Selgelid testified that the novelty lines were operating at only 53.2, 65.3, and 63.5 percent of practical capacity in 2003, 2004, and 2005, respectively. He stated plaintiff’s production is demand driven; it is determined by how much it can sell. Plaintiff does not use its excess capacity to produce more products because it cannot sell more; if it could sell more, it would make more. Its sales forecast and inventory levels determine how much it produces. Plaintiff makes an annual plan in the third quarter of the year for the next calendar year; if something does not sell well, adjustments are made.

Plaintiff contends Selgelid’s testimony established that it was producing as much of its products as the market would bear, but it was not using its full capacity; therefore it proved external obsolescence in the form of lack of market demand. Plaintiff also contends its showing was undisputed because defendant admitted in its trial brief that plaintiff is a “prudent operator, ” Reeves testified he thought plaintiff would make more ice cream and sell it if it could, and, when Evans was asked whether he thought plaintiff could sell more ice cream if the facility produced more, he responded that he believed, “just as they testified, they’re adjusting their production to demand.”

When a reviewing court applies the substantial evidence standard, it must review the whole record to determine whether it supports the judgment. (Quigley v. McClellan (2013) 214 Cal.App.4th 1276, 1282-1283.) It may not confine its consideration to isolated bits of evidence. (Joaquin v. City of Los Angeles (2012) 202 Cal.App.4th 1207, 1218.) The evidence, considered as a whole, does not compel a finding in favor of plaintiff as a matter of law.

Selgelid testified to his belief that plaintiff was producing ice cream products in accordance with market demand. He was not asked, and did not explain, how he determined what the market would bear. He testified production was based on sales forecasts and an annual plan; he did not explain on what information those forecasts and plans were based. Plaintiff argues in its opening brief that an expert’s opinion without a factual foundation does not constitute substantial evidence. A lay person’s opinion without an established factual foundation does not appear to be any more weighty or convincing. Plaintiff’s evidence also did not address whether the claimed lack of demand was recognized in the market. The assessor’s handbook suggests it is the overall market conditions of a property that establish external obsolescence. (SBE Assessors’ Handbook, supra, § 502, at p. 22.) Plaintiff presented no evidence of market demand, only conclusions it asserted were based upon its own experience. It offered no authority demonstrating that this was sufficient to establish external obsolescence due to lack of demand for its products.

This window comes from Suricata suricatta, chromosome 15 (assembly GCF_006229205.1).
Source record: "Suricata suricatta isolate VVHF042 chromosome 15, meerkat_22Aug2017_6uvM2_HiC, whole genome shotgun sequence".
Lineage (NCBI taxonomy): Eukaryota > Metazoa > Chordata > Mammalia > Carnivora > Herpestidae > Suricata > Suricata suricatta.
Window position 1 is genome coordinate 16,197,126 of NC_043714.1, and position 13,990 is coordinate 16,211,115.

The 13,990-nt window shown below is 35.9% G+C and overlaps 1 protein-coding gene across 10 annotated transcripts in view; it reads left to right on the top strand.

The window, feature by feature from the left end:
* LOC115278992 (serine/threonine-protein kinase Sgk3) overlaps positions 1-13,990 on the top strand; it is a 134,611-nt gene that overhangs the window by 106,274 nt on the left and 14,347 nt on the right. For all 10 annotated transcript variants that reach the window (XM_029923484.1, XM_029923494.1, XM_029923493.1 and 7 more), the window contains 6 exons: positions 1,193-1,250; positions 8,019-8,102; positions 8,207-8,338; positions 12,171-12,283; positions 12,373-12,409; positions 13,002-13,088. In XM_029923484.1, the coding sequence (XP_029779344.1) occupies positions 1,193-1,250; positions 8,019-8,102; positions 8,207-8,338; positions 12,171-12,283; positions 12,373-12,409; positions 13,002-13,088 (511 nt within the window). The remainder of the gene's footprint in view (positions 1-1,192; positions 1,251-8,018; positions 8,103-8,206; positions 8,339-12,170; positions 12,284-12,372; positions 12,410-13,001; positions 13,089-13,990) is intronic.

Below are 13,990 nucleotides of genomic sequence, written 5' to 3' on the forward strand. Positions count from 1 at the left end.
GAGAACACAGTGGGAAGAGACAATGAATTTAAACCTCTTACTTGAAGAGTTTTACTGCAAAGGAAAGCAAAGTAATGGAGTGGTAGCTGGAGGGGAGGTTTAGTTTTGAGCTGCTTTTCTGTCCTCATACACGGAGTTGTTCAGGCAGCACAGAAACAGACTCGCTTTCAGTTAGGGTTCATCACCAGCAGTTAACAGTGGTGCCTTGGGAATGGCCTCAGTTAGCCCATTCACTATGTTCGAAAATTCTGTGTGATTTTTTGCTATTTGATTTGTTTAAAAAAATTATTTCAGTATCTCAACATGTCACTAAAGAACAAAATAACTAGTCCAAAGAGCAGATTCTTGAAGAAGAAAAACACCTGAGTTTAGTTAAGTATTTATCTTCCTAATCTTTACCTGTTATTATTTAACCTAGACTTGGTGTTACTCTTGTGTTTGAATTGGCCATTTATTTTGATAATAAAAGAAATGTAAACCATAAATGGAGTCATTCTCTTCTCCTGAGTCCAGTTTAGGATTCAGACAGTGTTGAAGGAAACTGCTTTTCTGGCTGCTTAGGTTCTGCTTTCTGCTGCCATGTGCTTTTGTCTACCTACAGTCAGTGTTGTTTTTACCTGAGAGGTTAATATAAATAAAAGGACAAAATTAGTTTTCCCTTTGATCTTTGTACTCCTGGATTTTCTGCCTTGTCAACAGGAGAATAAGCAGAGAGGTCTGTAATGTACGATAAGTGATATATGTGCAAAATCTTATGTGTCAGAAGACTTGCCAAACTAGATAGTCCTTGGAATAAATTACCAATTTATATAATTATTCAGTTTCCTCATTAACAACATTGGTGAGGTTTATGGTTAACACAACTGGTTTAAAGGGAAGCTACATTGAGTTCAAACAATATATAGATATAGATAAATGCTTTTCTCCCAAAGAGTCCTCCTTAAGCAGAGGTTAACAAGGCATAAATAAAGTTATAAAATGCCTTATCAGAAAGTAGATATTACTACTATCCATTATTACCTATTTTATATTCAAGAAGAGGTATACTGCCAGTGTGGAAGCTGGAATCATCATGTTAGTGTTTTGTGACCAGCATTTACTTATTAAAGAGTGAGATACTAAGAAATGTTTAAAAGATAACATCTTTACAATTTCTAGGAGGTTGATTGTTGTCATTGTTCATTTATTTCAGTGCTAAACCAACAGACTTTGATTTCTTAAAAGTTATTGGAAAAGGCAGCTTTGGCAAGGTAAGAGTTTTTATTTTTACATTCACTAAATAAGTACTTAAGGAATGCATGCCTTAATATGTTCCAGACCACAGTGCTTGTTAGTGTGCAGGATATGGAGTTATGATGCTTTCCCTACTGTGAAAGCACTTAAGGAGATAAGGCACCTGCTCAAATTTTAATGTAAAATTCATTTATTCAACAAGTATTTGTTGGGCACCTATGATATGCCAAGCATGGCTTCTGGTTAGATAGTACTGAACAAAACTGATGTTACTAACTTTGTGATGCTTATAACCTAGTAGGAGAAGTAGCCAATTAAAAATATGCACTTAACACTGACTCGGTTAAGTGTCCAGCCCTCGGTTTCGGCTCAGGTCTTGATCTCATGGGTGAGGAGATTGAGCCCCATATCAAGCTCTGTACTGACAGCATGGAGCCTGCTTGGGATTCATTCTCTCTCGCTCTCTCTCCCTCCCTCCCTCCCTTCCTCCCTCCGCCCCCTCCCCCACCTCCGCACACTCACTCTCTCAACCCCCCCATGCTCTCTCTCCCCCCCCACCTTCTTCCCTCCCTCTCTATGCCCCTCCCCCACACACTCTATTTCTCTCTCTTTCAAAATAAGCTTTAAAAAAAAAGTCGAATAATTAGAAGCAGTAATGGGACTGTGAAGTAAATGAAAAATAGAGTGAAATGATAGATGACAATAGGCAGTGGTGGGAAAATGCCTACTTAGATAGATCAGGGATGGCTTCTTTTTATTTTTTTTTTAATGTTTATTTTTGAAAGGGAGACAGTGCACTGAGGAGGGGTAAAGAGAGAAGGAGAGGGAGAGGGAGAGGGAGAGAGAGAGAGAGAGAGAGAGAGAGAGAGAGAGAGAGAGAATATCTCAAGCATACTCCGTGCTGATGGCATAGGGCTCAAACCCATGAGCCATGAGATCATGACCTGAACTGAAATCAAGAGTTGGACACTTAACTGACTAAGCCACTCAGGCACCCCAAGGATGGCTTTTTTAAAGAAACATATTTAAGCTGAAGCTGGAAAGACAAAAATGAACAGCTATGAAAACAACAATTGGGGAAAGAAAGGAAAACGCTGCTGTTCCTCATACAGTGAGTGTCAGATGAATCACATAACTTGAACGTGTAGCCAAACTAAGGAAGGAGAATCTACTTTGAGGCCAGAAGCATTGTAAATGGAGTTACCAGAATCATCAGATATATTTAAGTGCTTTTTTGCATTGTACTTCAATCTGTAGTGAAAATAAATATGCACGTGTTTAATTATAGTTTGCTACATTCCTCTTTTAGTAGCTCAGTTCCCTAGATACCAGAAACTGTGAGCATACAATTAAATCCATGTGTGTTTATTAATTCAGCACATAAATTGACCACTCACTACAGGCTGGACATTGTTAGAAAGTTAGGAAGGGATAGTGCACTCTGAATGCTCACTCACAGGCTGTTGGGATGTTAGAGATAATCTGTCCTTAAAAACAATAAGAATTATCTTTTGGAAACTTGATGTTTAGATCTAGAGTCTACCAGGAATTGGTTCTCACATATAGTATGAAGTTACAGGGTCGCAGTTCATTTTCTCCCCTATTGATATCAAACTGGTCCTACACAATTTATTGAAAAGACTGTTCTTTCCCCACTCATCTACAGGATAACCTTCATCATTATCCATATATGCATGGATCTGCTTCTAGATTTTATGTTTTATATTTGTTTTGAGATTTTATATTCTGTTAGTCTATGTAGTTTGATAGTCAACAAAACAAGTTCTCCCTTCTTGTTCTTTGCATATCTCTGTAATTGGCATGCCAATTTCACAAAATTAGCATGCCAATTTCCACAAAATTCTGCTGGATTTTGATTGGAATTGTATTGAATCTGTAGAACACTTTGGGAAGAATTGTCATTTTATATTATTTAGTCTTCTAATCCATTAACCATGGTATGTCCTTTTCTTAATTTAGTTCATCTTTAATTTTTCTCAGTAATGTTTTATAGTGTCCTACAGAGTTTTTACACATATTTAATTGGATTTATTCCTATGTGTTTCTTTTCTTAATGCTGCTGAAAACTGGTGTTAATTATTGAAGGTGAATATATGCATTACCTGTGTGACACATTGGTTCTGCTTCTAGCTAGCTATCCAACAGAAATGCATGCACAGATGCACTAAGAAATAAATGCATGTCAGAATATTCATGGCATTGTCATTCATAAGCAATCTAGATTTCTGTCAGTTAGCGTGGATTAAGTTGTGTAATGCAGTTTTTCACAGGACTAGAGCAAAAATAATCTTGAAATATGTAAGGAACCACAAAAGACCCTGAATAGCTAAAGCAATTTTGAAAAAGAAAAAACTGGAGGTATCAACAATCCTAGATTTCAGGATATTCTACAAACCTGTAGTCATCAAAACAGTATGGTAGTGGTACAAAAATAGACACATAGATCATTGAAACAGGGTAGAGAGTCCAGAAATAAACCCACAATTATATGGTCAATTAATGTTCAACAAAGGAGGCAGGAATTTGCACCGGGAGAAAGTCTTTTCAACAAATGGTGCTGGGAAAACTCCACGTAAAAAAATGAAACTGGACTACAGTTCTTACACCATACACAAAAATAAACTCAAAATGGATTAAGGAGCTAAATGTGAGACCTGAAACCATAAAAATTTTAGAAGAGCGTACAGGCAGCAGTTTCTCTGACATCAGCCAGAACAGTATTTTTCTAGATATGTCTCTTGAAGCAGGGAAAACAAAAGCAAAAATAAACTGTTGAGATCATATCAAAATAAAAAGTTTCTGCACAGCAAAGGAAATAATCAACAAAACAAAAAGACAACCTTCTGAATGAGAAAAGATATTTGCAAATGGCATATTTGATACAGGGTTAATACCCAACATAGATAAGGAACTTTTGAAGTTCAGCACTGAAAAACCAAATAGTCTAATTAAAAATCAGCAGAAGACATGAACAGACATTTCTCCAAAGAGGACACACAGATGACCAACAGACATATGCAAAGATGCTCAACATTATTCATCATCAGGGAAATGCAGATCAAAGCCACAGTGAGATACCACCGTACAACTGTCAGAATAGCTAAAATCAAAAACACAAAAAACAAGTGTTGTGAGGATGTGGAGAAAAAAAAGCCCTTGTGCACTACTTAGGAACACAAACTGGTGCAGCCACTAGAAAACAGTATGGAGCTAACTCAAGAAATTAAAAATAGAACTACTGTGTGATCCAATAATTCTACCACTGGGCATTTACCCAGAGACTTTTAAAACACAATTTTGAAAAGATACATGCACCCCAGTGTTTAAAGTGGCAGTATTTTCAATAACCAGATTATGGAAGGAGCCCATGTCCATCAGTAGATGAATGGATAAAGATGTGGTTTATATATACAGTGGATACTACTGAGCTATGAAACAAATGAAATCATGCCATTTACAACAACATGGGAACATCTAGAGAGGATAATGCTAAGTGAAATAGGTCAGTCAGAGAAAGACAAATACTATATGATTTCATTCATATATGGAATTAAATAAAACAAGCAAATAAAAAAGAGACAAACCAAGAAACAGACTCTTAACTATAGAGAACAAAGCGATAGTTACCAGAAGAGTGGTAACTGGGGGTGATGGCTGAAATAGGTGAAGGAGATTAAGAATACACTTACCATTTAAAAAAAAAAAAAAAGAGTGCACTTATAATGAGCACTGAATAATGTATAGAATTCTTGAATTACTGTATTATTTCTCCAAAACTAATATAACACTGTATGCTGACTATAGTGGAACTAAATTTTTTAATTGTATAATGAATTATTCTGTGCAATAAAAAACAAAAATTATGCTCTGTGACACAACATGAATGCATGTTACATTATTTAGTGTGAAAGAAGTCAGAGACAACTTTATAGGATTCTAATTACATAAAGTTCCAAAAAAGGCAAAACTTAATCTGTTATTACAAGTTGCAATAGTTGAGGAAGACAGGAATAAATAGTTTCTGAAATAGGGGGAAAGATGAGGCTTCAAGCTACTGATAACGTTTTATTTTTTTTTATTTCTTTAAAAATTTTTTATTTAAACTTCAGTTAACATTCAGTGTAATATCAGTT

Plaintiff’s argument also ignores a good deal of relevant evidence. At the hearing in June 2009, Selgelid testified he had been with plaintiff for almost four years; thus, he did not work for plaintiff during most of the 2003 to 2005 time period which plaintiff’s arguments about excess capacity were based on. Thus, his statements about production being driven by demand were not based on personal knowledge of the relevant time periods. The calculations of capacity about which Selgelid testified were summaries of annual totals. He testified that, while plaintiff could manufacture novelty products during the off season and keep them in inventory until needed, it was very expensive to hold ice cream at 20 degrees below zero; instead, from Easter through Labor Day, plaintiff operated the facility as hard as it possibly could, to make the products and sell them without holding them in inventory.

Plaintiff’s appraisal expert, Alex Steele, opined that there was a persistent overcapacity status at plaintiff’s facility, mostly within the novelty line equipment. He also testified that generally plants are not built to 100 percent capacity, without excess; they leave some latitude in the design to allow for increases in capacity. Steele conceded that external factors are necessary in order to establish economic obsolescence; he identified lack of market demand as the external factor in this case. He testified he determined lack of demand by looking at capacity versus production. He stated he looked at industry data for the relevant time period, and had excerpts from articles that showed a lot of volatility in the marketplace; the articles indicated demand for novelty products was generally down. Steele did not identify any of the articles or submit them as evidence.[4]